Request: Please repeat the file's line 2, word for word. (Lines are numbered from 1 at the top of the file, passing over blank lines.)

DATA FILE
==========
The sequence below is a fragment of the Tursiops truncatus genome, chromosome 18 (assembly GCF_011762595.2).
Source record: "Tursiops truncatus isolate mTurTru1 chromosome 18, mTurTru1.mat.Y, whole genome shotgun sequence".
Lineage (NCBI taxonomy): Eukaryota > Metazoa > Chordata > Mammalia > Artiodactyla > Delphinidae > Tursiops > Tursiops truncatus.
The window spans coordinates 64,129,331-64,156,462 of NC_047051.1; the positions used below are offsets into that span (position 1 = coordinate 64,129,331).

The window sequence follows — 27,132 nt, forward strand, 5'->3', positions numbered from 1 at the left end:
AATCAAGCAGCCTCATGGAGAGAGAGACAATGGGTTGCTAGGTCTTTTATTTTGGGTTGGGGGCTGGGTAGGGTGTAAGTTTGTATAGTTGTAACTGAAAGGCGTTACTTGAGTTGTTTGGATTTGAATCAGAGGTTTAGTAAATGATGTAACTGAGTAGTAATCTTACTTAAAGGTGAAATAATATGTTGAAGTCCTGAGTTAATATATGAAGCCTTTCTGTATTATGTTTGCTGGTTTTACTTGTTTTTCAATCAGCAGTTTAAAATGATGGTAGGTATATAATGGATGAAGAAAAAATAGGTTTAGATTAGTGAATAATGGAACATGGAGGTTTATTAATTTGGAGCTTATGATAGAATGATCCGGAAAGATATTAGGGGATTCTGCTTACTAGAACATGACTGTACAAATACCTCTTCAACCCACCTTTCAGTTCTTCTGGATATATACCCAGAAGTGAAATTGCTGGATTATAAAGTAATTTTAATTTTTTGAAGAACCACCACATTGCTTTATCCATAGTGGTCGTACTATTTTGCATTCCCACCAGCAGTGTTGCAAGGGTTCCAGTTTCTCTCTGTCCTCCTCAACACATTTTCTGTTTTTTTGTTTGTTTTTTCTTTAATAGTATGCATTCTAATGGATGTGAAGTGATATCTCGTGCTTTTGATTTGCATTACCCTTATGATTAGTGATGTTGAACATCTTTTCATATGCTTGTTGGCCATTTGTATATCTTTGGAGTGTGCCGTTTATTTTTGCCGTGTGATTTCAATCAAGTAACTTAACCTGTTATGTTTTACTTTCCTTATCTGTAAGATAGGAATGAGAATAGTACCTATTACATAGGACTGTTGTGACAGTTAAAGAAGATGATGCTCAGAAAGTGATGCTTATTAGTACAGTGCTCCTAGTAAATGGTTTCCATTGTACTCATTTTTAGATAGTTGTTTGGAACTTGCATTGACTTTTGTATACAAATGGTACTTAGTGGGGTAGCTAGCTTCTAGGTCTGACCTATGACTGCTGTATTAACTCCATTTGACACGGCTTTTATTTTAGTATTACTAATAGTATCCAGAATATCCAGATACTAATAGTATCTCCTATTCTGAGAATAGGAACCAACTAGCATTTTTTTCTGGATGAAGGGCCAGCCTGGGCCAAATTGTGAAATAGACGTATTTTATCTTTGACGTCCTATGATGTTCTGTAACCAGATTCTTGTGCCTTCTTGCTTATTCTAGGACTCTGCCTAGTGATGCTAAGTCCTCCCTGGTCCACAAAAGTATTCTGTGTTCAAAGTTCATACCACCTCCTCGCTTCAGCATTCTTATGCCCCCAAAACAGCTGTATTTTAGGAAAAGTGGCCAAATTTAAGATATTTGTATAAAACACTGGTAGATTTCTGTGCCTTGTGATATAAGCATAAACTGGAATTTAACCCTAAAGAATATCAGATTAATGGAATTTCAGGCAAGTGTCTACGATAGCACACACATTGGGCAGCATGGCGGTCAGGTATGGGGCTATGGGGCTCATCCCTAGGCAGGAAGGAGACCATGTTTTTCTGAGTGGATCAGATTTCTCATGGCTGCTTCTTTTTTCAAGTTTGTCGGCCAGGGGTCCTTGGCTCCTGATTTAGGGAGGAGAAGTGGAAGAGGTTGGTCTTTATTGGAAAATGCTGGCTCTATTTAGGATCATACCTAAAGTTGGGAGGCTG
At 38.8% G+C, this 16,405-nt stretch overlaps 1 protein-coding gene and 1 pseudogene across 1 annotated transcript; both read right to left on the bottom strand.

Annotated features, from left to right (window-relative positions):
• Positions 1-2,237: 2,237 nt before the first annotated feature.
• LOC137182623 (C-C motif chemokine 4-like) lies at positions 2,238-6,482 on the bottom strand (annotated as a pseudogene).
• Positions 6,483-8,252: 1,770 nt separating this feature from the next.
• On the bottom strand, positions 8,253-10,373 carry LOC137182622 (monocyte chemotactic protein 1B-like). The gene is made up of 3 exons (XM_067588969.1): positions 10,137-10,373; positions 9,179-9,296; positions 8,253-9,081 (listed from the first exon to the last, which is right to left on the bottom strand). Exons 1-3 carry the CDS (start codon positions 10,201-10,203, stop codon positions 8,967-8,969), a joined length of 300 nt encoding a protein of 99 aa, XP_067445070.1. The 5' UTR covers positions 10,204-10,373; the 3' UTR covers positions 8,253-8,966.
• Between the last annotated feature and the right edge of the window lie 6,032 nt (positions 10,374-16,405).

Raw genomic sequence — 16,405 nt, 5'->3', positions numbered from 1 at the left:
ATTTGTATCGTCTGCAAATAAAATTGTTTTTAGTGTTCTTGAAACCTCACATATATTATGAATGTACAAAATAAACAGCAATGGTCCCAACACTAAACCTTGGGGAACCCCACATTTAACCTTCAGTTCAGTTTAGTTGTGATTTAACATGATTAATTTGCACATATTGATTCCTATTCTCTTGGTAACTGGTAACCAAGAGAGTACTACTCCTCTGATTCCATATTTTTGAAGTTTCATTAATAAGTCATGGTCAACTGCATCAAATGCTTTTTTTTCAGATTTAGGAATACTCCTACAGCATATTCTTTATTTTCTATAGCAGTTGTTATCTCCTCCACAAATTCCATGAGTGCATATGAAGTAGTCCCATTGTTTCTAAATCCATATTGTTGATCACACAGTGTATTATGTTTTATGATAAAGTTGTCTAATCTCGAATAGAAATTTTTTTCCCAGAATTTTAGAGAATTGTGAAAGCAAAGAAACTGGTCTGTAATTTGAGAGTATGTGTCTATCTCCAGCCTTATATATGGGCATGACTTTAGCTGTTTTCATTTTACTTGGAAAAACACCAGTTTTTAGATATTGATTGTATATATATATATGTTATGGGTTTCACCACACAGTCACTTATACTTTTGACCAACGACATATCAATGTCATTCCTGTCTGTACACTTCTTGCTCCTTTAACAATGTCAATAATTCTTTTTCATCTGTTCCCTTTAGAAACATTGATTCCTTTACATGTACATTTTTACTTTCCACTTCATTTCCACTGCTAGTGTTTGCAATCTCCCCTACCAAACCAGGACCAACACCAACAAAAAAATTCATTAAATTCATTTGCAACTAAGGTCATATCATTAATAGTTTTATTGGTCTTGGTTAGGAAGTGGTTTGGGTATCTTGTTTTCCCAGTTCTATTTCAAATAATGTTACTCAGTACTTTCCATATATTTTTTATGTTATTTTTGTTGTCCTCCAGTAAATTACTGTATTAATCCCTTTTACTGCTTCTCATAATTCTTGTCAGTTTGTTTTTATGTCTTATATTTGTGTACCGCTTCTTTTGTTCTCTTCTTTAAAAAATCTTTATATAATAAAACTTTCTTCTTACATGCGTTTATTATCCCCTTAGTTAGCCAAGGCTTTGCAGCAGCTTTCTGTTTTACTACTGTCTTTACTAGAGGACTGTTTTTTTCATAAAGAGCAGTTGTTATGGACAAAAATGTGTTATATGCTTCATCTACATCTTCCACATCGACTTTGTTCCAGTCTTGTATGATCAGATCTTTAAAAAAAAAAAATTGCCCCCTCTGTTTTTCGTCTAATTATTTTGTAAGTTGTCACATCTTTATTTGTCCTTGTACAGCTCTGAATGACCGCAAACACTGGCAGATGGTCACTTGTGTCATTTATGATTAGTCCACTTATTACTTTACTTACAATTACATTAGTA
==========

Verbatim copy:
Source record: "Tursiops truncatus isolate mTurTru1 chromosome 18, mTurTru1.mat.Y, whole genome shotgun sequence".